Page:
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In some point of time (I don't know when...) the DNS on a Windows 2003 Server gets populated with all computers on Active Directory.

There is any way to repopulate it again? For instance, when changing the IP on a computer how to do to update DNS records? When dropping a computer, how to drop it from DNS Server?

Of course, a way is to do it by hand, but there is an automated way (say command line or menu option)?

EDIT: Robert Moir, Things I wish to do:

  • Cleanup DNS entries for old computer that does not exists (dead computers or/and active directory dropped).
  • Some computer have fixed (not DHCP) IP addresses (in our case we have computer on another building and for network provider reasons the DHCP is not working there fine, all buildings connect with VPNs). If we move a DHCP computer to another LAN wich requires fixed IP how can DNS get updated not by hand?
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5 Answers 5

This should happen automatically (for windows machines on your domain as long as 'register this connection's address in dns' is checked under dns tab). If you change the IP manually or if it receives a new IP via DHCP this should be automatic. You can delete them all from DNS and they will eventually all show back up.

As mentioned, ipconfig /registerdns will force registration, but your comment that it doesn't work "for a dropped and died computer" is confusing. If the machine is off the network or powered off then there is no way for it to register its address. Please provide more information if possible.

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Active Directory information is not used to populate DNS because they are two different things doing two different jobs, even when DNS data is held inside AD.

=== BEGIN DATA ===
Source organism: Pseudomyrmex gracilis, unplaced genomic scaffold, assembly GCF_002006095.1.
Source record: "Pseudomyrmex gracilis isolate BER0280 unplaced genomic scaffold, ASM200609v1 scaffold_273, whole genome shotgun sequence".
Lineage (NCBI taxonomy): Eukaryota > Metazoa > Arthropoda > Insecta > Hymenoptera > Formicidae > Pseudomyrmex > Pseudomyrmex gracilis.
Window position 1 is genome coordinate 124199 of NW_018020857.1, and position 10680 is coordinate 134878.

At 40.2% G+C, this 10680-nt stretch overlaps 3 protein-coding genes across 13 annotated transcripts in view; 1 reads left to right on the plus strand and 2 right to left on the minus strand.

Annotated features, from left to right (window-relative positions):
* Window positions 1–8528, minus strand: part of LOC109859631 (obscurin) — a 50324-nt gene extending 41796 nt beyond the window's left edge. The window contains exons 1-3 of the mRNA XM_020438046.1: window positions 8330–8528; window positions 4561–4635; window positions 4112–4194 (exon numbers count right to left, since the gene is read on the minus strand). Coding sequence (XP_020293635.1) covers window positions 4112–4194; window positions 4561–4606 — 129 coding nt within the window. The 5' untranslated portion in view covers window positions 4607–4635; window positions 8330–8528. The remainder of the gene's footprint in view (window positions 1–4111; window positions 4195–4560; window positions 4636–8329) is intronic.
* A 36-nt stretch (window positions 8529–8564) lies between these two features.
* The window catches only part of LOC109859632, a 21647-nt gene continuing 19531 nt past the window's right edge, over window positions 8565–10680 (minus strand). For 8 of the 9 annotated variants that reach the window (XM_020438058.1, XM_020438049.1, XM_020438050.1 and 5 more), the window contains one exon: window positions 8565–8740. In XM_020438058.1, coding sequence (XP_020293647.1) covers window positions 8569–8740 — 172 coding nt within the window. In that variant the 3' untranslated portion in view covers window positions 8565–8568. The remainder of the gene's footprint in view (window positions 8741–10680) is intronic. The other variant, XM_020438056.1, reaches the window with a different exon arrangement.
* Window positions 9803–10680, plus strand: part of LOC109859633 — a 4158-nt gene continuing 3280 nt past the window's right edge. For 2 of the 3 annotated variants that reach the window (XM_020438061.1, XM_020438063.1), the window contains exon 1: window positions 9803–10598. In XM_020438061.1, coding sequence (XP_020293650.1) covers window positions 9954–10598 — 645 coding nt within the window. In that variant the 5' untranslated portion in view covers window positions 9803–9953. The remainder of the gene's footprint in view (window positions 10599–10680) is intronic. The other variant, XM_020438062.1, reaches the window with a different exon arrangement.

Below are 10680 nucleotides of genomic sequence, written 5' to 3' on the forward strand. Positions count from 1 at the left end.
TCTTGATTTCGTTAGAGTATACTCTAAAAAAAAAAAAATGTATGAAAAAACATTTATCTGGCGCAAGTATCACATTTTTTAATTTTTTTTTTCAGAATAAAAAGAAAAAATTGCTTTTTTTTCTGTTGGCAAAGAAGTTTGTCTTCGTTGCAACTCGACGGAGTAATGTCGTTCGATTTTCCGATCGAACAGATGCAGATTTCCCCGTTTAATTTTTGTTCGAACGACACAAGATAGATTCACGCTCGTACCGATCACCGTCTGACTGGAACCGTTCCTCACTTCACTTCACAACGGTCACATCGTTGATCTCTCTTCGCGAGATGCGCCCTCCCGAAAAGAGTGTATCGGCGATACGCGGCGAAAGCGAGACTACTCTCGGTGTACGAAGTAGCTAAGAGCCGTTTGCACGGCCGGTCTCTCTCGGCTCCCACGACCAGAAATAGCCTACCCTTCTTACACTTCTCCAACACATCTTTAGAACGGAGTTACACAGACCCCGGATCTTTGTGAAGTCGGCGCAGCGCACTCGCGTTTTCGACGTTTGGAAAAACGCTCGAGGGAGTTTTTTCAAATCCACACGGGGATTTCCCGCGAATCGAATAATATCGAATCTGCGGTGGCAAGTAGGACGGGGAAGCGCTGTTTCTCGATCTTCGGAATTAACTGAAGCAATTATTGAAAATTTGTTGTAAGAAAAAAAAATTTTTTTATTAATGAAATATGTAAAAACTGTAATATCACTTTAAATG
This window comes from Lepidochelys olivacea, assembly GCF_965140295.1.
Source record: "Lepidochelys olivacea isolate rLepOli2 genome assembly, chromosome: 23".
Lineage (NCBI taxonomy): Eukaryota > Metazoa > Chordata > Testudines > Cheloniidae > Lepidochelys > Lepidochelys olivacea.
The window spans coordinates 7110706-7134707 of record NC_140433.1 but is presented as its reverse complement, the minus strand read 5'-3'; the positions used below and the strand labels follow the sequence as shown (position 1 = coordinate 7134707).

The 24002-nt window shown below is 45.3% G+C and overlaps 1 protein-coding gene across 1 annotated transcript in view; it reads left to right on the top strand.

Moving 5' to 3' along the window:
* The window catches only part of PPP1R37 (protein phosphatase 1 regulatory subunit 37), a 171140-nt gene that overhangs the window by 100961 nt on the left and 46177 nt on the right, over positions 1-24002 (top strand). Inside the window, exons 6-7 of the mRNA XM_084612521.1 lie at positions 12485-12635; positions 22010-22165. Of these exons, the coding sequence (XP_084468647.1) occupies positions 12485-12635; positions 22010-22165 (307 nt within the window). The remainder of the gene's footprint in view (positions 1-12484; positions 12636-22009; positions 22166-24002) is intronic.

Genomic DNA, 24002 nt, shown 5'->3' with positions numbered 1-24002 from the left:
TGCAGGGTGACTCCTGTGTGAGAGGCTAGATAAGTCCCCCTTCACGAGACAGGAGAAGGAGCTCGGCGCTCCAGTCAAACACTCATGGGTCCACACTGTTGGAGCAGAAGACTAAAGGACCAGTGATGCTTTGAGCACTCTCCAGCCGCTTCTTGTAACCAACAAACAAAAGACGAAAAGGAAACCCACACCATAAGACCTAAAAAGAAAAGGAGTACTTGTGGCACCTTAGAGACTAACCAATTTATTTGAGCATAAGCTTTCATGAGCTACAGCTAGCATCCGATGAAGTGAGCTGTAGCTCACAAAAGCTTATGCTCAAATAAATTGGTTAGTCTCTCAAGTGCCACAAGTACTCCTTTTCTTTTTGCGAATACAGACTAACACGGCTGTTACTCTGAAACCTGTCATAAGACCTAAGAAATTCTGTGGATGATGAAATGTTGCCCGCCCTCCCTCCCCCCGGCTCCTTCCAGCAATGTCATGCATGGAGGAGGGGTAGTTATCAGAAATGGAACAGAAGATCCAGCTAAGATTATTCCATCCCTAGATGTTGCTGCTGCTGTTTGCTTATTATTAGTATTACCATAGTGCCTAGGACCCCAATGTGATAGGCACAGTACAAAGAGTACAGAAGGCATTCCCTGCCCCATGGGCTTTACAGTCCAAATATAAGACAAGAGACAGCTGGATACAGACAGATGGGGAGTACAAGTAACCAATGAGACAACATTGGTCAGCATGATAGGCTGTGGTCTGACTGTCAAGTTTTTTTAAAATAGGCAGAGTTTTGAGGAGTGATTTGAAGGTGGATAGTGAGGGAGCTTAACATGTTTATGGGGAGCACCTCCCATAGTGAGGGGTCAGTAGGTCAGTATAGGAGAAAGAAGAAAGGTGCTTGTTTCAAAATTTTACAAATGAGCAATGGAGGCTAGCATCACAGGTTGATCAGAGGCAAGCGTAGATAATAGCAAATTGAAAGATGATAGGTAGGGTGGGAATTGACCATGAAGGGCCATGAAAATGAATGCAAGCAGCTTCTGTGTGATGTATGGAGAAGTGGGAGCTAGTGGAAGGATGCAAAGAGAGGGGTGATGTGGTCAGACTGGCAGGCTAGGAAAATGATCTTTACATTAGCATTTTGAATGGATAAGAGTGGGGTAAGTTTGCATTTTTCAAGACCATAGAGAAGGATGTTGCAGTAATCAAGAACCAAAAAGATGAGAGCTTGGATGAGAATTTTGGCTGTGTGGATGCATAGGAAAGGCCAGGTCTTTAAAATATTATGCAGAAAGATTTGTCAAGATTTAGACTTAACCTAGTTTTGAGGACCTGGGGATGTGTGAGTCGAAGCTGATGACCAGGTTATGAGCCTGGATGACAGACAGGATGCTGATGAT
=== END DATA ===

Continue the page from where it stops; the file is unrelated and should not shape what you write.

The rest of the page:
To simply tidy up old DNS entries, you probably ought to look at this and also the comments others have made about getting DHCP updating DNS records too.

OK DHCP and the network system on Windows clients should update those as their IP address changes. If this isn't happening then check the settings on the DHCP server. You can force this to pass along changes to the DNS server itself if clients are not doing so.

If this isn't happening for devices with static addresses that you're already changing manually then ipconfig /registerDNS will do it, as already suggested. I know you said you didn't want a manual solution but if someone's already sitting there manually updating the ip address then for this one purpose it might well be easier to make an exception.

aging and scavenging of records on the DNS server should ensure that "crud" gets cleaned out eventually.

I don't think there's going to be one answer where you just tick one box on the server and all of this happens automagically without a hitch, because you're really talking about a few different things here.

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I answered on the question (I hope!) –  FerranB Jun 18 '09 at 23:05
    
edited answer from old format (which asked for clarification of question) –  RobM Jun 18 '09 at 23:27

IPCONFIG /registerdns

will "try" to register the A and PTR records of the machine you are running this command on in the DNS servers the NIC is associated with.

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For an droped and died computer does not work.. –  FerranB Jun 18 '09 at 21:46

The Microsoft DHCP server has an option to update DNS records when DHCP leases change. That is probably what you are looking for.

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nltest /dsregdns run from a DC will tell that DC to register it's records. /dsderegdns will tell the DC to unregister it's records. If the DC is dead, you can't run "nltest" so there does not seem to be a utility to clean the dead DC's records out of DNS...

A DC's records are a lot more than what is registered with ipconfig /registerdns. A DC registers numerous service location records (SRV records) such as records with names starting with _ldap and _kerberos.

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